So how do we choose which books to prioritize?

Which books to move to the top of the stack?

Which books to carve out time for, and focus on?

Perhaps sometimes the answer is as simple — and as complex — as “Will this draw us closer to Jesus? Will it makes us a better neighbor to those around us?” Culturally diverse books so often have the power to do both.

Diverse books draw us closer to Jesus and make us a better neighbor to those around us.

I am certainly not calling for canceling the classics, although I get accused of this every time I call for homeschoolers to read more diverse books. I do not deny that Shakespeare may illumine God’s truth for some students, but I also believe it to be equally true that Shakespeare may fall shallow and empty for others. I am not presuming to be so arrogant as to limit the power of God; If God is calling a person to the mission field, he can certainly do it through the classics.

But Jesus came to earth as a middle Eastern man, and the book of Revelation tells us heaven will be a radiant rambling chorus of global languages and cultures. Diversity is important enough to Jesus that even when all is made new, diversity is retained.

“Go”, said Jesus, “into all the world.”

I want our bookshelves to reflect the great commission: a joyous representation of all the world.

What books will you add to your shelves? What part of the world is not represented anywhere in your library? What gifts has God given your children which he is asking you to nurture and steward? There is no singular right answer which will be the same for every individual. But I do know this:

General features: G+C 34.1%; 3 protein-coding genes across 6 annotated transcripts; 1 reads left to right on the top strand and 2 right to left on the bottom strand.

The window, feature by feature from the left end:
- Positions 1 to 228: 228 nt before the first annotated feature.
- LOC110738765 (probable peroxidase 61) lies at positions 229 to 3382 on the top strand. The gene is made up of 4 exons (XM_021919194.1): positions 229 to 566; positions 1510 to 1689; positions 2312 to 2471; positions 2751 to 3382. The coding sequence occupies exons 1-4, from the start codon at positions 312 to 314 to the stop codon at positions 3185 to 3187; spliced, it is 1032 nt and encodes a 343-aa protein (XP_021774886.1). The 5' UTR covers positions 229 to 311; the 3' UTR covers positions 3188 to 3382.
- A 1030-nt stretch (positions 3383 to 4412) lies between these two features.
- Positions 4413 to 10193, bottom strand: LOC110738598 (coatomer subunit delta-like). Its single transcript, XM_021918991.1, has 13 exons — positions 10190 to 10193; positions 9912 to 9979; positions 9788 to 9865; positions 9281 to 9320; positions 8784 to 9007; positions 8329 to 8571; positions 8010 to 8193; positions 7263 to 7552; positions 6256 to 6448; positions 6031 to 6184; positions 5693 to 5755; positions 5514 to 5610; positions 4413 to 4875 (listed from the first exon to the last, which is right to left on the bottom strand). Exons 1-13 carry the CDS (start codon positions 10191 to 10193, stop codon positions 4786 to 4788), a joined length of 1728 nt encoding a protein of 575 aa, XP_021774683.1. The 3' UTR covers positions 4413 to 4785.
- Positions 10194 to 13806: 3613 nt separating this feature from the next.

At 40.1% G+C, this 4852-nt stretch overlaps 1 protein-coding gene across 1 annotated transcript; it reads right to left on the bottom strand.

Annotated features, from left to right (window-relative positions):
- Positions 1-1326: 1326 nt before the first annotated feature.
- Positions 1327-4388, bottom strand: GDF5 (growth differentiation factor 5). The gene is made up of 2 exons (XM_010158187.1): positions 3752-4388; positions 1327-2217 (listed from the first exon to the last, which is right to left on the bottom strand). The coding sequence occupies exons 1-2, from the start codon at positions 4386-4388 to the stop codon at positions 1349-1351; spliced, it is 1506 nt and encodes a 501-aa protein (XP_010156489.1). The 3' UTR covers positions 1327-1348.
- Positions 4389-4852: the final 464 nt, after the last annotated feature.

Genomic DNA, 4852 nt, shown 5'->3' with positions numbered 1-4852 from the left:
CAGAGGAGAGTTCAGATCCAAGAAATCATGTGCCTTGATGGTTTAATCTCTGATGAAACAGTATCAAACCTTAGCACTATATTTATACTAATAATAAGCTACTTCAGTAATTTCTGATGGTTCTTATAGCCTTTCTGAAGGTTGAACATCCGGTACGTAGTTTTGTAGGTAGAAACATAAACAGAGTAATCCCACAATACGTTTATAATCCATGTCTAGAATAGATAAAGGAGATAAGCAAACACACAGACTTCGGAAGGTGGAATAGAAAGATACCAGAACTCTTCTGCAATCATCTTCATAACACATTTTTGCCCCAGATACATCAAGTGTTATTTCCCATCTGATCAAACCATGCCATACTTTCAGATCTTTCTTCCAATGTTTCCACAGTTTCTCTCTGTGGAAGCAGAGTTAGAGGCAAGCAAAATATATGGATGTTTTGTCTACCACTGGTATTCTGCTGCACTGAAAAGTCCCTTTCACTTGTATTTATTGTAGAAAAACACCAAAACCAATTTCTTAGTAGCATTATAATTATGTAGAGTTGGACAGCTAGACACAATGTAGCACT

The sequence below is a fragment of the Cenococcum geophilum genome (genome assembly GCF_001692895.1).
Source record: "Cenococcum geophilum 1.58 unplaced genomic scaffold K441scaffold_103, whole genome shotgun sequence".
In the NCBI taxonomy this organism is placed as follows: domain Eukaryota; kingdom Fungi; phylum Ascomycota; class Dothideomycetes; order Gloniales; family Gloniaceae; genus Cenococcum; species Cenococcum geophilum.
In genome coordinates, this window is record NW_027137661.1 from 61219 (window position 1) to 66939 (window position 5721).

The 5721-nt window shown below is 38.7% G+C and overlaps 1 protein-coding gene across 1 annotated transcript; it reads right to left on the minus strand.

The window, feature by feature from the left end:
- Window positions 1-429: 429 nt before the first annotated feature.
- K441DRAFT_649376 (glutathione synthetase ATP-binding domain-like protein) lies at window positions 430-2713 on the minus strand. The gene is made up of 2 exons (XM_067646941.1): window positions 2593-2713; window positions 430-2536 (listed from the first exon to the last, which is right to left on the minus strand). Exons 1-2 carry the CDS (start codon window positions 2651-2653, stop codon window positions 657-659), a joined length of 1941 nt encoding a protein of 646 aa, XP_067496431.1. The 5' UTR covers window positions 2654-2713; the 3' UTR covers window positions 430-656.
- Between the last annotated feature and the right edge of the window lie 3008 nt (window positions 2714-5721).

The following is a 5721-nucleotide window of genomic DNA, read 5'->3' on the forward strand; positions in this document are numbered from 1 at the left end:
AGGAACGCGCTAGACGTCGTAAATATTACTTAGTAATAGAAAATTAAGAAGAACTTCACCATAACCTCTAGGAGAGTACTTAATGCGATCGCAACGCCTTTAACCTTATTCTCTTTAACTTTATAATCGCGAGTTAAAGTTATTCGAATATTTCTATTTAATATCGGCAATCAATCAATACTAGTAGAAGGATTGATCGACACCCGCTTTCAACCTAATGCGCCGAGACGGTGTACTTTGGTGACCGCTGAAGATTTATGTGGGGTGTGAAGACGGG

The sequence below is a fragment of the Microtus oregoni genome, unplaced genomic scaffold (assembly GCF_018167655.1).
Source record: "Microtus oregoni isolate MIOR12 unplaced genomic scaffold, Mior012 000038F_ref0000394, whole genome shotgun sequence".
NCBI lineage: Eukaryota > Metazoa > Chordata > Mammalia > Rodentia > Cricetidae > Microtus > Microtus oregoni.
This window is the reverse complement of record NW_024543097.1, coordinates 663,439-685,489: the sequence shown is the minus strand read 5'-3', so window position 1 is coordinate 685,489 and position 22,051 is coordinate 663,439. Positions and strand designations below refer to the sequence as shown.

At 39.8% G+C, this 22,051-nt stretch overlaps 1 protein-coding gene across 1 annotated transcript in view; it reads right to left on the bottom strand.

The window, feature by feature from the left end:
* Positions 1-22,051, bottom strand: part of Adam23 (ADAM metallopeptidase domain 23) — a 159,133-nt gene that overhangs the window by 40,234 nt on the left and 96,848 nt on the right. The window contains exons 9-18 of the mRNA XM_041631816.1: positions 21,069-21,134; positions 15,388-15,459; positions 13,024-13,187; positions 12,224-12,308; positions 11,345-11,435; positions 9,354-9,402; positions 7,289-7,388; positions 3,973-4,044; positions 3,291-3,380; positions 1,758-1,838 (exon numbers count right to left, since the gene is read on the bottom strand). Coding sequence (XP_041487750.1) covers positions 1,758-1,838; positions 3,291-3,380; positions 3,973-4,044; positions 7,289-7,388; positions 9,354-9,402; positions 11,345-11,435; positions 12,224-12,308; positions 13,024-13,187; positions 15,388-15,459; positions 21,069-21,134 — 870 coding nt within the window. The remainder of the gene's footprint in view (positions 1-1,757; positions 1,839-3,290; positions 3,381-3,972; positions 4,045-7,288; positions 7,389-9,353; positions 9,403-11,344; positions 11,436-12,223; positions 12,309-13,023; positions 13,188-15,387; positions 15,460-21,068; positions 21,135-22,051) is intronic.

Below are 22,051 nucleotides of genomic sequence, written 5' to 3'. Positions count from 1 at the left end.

Opening your shelf to diverse books beyond those on the usual homeschool lists has the power to radically change the way you see the world.

2 thoughts on “These Two Questions Will Transform Your Homeschool Library”

  1. Just yesterday, I began reading a book I missed reading while growing up: Fahrenheit 451 by Ray Bradbury. Why? I always thought it wasn’t my ‘type’ of book. Hmmm. Reading this now is causing me to have a stark realization about my public school experience. The teachers who asked the students, “What is this book about?”, and listened and accepted the student’s position on it, were the most loved teachers, because they nurtured their student’s ability to think. However, the teachers who said, “This is what the book is about and this is ALL the book is about”, were the least favorite and most demeaning (even if unintentionally) to the student’s individuality. Book characters are more than their genres; more than whimsy, or drama, or futuristic entertainment. They take us beyond our spheres of time, space, and opportunity. If we allow it, the identity of these literary characters can create empathy and draw us upward to heights of strength, bravery and compassion, which we may well need in this life ahead.